Problems for developing countries 

One particular concern for developing countries is how tax treaties cede taxing rights in an attempt to attract investment and jobs. Over the past two decades or so, developing countries have signed a huge number (Chart 2).  But the evidence on whether such accords actually deliver the benefits hoped for is, at best, mixed. What we do see close up in our country work is a sometimes significant leakage of revenue through treaty provisions. This has, for some time, led the IMF to urge great care in ceding tax discretion by signing tax treaties—a view that is now much more widely accepted.

Spillovers and a tax system for the 21st century 

The basic problem in all this is one of spillovers—one country taking decisions with impact on others. These take various and sometimes complicated forms. Most obviously, a low or zero tax rate on income can make country an attractive place into which to shift profits through essentially paper transactions. And that can lead to lower tax bases in other countries: our preliminary estimates, set out in the paper suggest these effects to be both strongly significant and large. To address these and other shortcomings, one has to start by looking at the basic architecture of international taxation.

The present framework emerged from the League of Nations nearly a century ago. Since then, the world has been transformed by the growth of intra-firm trade, massively increased importance of services and intangibles (patents and the like), and increased digitalization. Recognizing this, an ambitious G20-OECD Action Plan on Base Erosion and Profit Shifting (BEPS) aims to address many current problems.

Welcome and crucial though BEPS is, a lively debate on more fundamental reform has emerged. For instance, some have suggested that multinationals should be taxed on a consolidated basis, so that transfer pricing—putting prices on transactions within the group—would no longer be needed; and their total income could then be apportioned across countries based, say, on shares of assets, payroll, and/or sales located in each. The paper stresses, however, that such “formula apportionment” could create significant new problems (and might not, as some have assumed, benefit developing countries). Other fundamental reforms touched on in the paper are still very tentative. Nice though that would be, the Fund has no simple solutions (nor, by the way, does anyone else).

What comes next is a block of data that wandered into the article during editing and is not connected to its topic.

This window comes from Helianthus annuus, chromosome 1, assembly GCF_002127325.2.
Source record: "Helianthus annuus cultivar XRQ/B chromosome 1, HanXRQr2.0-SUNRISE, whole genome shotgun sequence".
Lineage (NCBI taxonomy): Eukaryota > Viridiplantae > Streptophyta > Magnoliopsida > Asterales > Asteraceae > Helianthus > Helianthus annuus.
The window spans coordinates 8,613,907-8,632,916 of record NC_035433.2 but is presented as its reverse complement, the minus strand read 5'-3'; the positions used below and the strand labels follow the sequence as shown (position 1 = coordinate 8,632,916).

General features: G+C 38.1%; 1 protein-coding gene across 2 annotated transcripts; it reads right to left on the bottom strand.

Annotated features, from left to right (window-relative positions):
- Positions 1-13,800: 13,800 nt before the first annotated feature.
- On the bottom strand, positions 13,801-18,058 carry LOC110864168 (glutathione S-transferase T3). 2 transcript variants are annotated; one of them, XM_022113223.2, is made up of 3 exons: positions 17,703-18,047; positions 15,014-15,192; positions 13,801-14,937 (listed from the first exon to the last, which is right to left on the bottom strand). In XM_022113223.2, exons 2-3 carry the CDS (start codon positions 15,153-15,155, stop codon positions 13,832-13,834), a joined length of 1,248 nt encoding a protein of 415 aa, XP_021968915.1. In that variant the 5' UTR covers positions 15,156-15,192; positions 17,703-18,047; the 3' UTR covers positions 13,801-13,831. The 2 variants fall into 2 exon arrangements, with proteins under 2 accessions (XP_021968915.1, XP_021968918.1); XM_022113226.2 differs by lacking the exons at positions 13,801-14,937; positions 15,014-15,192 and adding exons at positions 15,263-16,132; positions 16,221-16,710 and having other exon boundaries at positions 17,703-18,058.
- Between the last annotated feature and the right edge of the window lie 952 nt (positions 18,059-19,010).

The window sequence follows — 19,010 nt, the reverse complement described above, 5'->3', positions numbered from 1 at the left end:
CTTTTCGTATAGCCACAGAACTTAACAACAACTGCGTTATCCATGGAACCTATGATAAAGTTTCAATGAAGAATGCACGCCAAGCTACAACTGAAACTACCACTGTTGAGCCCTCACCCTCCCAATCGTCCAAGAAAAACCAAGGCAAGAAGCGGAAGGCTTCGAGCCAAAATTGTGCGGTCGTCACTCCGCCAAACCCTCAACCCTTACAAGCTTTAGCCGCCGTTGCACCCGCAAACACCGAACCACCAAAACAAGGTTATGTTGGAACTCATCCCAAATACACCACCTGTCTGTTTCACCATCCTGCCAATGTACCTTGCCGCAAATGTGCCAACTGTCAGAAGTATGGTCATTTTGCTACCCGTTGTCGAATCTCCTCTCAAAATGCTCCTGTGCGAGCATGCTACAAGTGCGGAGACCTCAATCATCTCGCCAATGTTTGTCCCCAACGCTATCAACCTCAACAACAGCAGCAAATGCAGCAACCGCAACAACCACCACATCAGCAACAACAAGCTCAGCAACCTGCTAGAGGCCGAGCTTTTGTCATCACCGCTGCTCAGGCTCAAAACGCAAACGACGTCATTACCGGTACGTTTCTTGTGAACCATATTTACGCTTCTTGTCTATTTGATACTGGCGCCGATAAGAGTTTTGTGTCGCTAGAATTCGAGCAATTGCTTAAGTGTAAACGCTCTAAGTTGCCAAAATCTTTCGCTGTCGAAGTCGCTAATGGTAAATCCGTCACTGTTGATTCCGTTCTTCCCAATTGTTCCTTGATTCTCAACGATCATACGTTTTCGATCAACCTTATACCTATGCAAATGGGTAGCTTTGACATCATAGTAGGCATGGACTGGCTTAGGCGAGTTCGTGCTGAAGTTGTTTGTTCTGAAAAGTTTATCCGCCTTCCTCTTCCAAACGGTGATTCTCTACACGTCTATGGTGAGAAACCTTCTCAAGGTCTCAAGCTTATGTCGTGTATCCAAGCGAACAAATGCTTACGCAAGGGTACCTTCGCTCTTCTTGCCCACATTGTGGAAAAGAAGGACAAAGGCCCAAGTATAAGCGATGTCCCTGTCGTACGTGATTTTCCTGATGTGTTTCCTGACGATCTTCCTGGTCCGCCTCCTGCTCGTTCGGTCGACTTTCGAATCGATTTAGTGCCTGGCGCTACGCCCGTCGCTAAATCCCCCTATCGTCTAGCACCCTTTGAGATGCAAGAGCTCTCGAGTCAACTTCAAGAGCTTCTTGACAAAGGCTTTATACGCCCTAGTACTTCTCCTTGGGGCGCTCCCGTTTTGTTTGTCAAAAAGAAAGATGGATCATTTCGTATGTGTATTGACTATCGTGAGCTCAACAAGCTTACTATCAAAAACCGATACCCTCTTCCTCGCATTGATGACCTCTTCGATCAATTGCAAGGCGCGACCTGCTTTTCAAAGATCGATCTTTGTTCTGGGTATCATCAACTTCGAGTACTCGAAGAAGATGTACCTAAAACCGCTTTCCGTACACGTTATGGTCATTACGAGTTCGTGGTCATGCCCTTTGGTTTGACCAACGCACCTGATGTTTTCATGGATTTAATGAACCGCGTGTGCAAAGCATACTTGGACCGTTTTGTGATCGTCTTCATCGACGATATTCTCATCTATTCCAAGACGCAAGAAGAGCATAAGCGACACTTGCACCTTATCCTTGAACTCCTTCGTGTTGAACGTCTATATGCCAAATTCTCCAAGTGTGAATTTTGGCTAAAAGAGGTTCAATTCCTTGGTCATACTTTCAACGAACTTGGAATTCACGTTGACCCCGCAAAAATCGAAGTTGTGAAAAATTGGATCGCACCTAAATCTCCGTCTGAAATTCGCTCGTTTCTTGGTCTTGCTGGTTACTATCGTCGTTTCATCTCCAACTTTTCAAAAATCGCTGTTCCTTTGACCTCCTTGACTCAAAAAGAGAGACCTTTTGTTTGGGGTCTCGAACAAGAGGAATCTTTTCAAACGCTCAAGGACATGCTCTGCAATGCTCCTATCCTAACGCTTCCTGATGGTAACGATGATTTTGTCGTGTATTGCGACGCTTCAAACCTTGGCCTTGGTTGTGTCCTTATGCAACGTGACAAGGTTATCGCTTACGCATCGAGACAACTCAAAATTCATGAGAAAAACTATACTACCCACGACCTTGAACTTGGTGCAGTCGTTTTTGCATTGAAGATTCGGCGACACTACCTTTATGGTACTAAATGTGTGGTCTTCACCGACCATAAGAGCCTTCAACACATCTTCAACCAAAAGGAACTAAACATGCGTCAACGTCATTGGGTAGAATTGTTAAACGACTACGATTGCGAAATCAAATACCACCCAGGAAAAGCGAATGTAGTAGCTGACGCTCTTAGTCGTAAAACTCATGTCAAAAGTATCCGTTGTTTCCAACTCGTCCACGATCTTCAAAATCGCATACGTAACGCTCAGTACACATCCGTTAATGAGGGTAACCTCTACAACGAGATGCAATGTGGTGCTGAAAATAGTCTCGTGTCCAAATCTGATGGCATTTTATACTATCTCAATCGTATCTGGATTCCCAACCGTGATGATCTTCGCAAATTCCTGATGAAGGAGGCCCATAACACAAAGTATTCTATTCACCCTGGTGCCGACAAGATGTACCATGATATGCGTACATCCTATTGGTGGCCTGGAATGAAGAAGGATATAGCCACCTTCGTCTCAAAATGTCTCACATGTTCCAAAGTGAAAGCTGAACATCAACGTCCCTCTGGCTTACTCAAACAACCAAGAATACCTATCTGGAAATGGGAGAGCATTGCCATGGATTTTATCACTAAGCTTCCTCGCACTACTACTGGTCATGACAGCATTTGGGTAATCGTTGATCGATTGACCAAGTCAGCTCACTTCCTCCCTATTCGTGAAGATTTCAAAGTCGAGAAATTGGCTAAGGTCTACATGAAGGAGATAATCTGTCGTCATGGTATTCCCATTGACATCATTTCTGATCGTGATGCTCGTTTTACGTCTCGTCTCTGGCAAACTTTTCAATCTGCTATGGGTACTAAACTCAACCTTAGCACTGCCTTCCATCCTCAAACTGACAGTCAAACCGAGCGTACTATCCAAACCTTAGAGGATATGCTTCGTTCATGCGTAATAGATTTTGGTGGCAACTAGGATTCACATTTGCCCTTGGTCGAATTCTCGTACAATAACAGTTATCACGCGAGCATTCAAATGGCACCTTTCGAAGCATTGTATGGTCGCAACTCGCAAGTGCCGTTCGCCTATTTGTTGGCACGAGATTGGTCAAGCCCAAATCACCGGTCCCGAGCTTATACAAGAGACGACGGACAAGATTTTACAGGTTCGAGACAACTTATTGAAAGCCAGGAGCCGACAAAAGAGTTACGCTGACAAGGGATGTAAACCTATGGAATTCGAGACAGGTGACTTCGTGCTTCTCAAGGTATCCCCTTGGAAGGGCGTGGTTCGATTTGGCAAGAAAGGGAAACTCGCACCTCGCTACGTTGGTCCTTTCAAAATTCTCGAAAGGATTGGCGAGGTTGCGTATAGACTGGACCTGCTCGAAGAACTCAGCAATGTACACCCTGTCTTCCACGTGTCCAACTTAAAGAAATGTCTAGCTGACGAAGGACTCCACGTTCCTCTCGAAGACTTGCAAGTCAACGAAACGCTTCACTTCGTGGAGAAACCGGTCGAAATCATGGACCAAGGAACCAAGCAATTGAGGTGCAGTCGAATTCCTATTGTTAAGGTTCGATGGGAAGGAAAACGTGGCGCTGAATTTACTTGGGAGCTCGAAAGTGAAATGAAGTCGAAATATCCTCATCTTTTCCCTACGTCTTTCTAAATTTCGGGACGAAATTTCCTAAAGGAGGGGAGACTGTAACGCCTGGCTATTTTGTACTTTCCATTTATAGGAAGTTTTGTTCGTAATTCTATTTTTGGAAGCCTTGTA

But one thing in the emerging debate is certain: these basic questions, and the need for hands-on advice to countries trying to cope with the daily challenges of taxing multinationals, are not going away any time soon. The IMF’s experience, mandate, and global membership make its presence in this technically challenging but hugely important policy debate increasingly important.

 


Categories: Blog

Tonga: a national effort to reconstruct Ha’apai after Tropical Cyclone Ian

Woman with her baby in a shelter after Tropical Cyclone Ian hit the Ha'apai Islands (Haano Island, Tonga, April 9, 2014). The woman left Haano to deliver her baby in Lifuka Island (the capital of Ha'apai). When she got back, her house had been completely destroyed by the cyclone. She stays in a shelter with her baby and husband.

In the morning of January 11, 2014, after an early warning from the Department of Meteorology and the National Disaster Management Office on the upcoming category 5 tropical cyclone Ian, power and radio transmission went off on the Island of Ha’apai, one of the most populated among the 150 islands of the Tongan archipelago in the South Pacific.

The Pacific Islands are inherently prone to hazards due to their geographic location and small size. Each year Pacific Island countries experience damage and loss caused by natural disasters estimated at an average $284 million, or 1.7% of regional GDP (World Bank 2013). In the coming decades, climate change is expected to make things worse through sea level rise and more intense cyclones.

Categories: Asia, Blog

Patient Medication Information: Keep It Simple, Stakeholders

Brookings Institute Blog - Tue, 06/24/2014 - 13:00

Erica has a history of cardiac issues. She visits her doctor for a regular checkup and her doctor writes a new prescription to better control her heart disease. Unfortunately, her doctor didn't mention any instructions, except to take it once a day. Erica thanks her doctor and heads to the pharmacy. At the check-out counter, the clerk hands Erica her new prescription drug, in addition to three documents stapled to the bag that he says "will explain everything you need to know about your medication." Later on, while reviewing the materials at home, Erica is overwhelmed by the information, which is in fine print and difficult to understand. She is frustrated and confused, and tosses the documents in the trash.